The Multi-State Lottery Association, which runs the Powerball Lottery, says that there are only five states in which you have the legal right to remain anonymous. So if you don't buy the winning ticket in one of those states, are you out of luck? Read on and find out.
If you want to remain anonymous but didn't purchase the winning ticket in one of those states, you have to leverage strategies and legal entities to help you remain more private when you strike it rich. There are two different strategies that are described in Forbes article entitled "How to Remain Anonymous If You Win The $1.5 Billion Powerball."
(1) Blind Trusts. The term "blind trust" has morphed to include a trust or entity that attempts to hide the true ownership from the public and asset searches. Here you create an entity (a trust or LLC) and name it something other than your name. You have 100% control of the trust, assets, and decisions. It doesn't completely cloak the account, but it can make tying the trust to you more difficult in an asset search.
(2) A Trust within a Trust. High profile lottery winners who want even greater anonymity may consider a trust within a trust structure. It's an advanced strategy that should only be created with a qualified trust attorney. The trust within a trust requires two trusts:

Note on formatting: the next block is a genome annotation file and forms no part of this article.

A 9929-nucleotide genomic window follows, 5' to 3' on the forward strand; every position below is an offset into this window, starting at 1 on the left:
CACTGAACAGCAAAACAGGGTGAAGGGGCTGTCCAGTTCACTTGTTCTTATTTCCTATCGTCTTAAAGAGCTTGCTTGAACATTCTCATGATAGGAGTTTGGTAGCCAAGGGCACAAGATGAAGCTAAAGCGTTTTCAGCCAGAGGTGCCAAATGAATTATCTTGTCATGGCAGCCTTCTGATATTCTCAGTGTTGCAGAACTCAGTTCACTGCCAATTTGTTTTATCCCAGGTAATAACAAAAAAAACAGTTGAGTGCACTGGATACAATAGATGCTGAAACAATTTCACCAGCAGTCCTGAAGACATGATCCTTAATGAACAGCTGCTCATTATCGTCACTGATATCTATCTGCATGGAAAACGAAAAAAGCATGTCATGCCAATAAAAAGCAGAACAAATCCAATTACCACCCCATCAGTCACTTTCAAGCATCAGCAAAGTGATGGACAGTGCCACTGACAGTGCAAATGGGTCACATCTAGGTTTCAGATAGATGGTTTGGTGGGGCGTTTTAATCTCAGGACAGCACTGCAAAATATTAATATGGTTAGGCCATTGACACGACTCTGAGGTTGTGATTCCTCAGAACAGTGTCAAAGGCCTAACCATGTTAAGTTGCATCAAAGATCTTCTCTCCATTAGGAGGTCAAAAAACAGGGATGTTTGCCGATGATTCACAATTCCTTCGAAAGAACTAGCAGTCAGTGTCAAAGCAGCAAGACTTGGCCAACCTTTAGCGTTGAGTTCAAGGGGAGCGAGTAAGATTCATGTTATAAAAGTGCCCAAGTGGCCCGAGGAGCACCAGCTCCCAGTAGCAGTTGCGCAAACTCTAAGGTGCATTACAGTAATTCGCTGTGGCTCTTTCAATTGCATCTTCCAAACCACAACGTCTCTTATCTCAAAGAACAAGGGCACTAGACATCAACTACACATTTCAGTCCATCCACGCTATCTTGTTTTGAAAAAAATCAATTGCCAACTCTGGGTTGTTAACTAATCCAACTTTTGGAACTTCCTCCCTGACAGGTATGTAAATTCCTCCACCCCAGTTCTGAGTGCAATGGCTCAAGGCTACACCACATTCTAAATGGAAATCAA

First, create a Claiming Trust. It's called the Claiming Trust because this is the entity that claims the prize. As the winner, you assign the ticket to the trust. This is a short-term trust that simply claims the prize and then distributes the win to the Bridge Trust (see below). The Claiming Trust should have a unique title not related or traceable to you.
Although most revocable trusts use the Social Security Number of the grantor (i.e., you – the person setting up the trust), you want to avoid this because state lottery commissions are state agencies, and their records are subject to the Freedom of Information Act. That makes it easy for a reporter (or anyone else!) to request these documents and trace the Social Security Number back to you.
For greater anonymity, depending on the state lottery commission's rules, you may be able to have a limited liability company (LLC) act as the grantor. In that scenario, the winning lottery ticket would be owned by the LLC, and it would be the grantor of the Claiming Trust. If a reporter gets a hold of the Claiming Trust, they wouldn't see your name—just the name of the LLC. That catch is that some states have requirements when forming an LLC that would identify the name of the person who owns the LLC. So you can see how important it is to work with an attorney who is well versed in the laws of your state.
Second, create a Bridge Trust. In this strategy, the lottery proceeds are paid into the Claiming Trust and then almost immediately transferred into the Bridge Trust. The Claiming Trust helps shield the true identity of the winner and makes it hard to determine the true owner. The details of this trust aren't subject to Freedom of Information Act requests, so your name can be listed as grantor and trustee. However, because the trust name will be listed as beneficiary of the Claiming Trust—and is subject to FOIA requests—don't name the Bridge Trust with personal information.
Reference: Forbes (January 12, 2016) "How to Remain Anonymous If You Win the $1.5 Billion Powerball"